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A Guide to Ableton Midi Mapping Basics
25th May, 2022

A Guide to Ableton Midi Mapping Basics

As with many different devices and interfaces used by DJs, there are a lot of handy tools and features available but finding your way around the basics can be overwhelming.

In this article, we’ll go through all the basics and clarify just about everything you need to know about what Ableton Midi Mapping is and how to use it.

Ableton – a brief introduction

Ableton Live is a DAW, or digital audio workstation, that was developed by the German company Ableton. This popular DAW was released around two decades ago and operates on both Microsoft Windows and macOS computers.

Useful for composing, arranging, mixing, recording and mastering music, it’s also widely used in live set performances and gigs as well. This makes Ableton a uniquely versatile and useful workstation for up and coming DJs to familiarise themselves with.

MIDI – what is it?

The term MIDI is short for Musical Instrument Digital Interface. It refers to a standardised ‘language’ or communications protocol through which a variety of musical instruments, computers, audio interfaces and other devices can ‘talk to each other’ and effectively transmit data and audio. 

One important technical thing to note is that the term MIDI doesn’t actually refer to the sending of the audio but rather the ability of the device or software on either end to send or receive the data/audio. MIDI keyboard controllers, for this reason, don’t actually output any sound but can interact with other devices through sending MIDI communications.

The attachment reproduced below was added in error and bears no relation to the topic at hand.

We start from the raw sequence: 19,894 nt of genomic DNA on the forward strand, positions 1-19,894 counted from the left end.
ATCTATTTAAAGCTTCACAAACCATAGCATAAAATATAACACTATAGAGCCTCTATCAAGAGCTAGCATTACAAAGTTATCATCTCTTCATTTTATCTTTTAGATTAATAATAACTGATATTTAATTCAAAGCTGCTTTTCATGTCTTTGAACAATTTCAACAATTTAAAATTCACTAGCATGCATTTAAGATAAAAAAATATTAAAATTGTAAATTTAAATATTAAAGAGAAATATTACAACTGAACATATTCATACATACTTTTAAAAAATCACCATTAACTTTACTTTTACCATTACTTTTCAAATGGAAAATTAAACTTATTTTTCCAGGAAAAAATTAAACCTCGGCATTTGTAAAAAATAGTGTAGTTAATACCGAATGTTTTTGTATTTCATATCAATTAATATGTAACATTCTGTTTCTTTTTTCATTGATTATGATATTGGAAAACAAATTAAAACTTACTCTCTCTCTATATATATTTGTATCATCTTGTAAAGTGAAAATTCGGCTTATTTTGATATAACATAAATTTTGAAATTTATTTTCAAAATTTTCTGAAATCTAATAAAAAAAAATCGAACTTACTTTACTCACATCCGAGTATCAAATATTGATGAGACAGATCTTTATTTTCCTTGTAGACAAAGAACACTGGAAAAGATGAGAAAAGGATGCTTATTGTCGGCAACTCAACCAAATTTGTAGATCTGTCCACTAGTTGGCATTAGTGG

Ableton Live, as a software, will receive (or transmit) and interpret the data, audio and sounds.

Understanding MIDI Mapping

With the basics of Ableton and MIDI out of the way, we can turn our attention to MIDI mapping.

Creating a MIDI map is one of the best and most helpful features offered by the Ableton Live software. While you can create music and sounds directly through your computer using the good old mouse and keyboard, the MIDI mapping feature allows you to connect a digitally enabled instrument, such as a piano keyboard or even a MIDI controller, and input your music that way.

There are numerous benefits to MIDI mapping:

  • More intuitive way for musicians to create music.
  • Allows more of natural musical performance.
  • Relieves you of working over a computer.
  • Can be more enjoyable.
  • Can increase productivity.


Controlling the MIDI Mapping

Ableton Live allows users to control the various buttons and knobs on your MIDI controller or instrument and determine how it affects the MIDI data. In other words, you can customise your controls to suit the way you work and function in a way that’s as seamless and intuitive as possible. Whether it’s controlling the volume, panning or muting of different audio, you can change the way your various controls function and what the effects are. 

Getting Started

Setting up your MIDI controller or keyboard properly is important for ensuring that everything works properly. Take the time to go through these steps to ensure that your MIDI mapping is working as properly as it should be.

1. Connecting Everything Up

Your DJ equipment should be connectable to your computer through a cable such as a USB. This allows you to easily plug one device into the other. If you’re having problems with latency, you might want to consider using an audio interface. 

2. Open Up Ableton

Now you’re ready to open up Ableton and start setting your preferences. You can do this through the main menu. Click on the option of “Link MIDI” and go to the MIDI Ports part. The name of your controller or keyboard should be displayed twice in both the input and the output options. 

3. Enable Track and Remote

Make sure to turn on the Tracking and Remote options. Then you can close the menu and you’re all done.

Setting MIDI Mapping Controls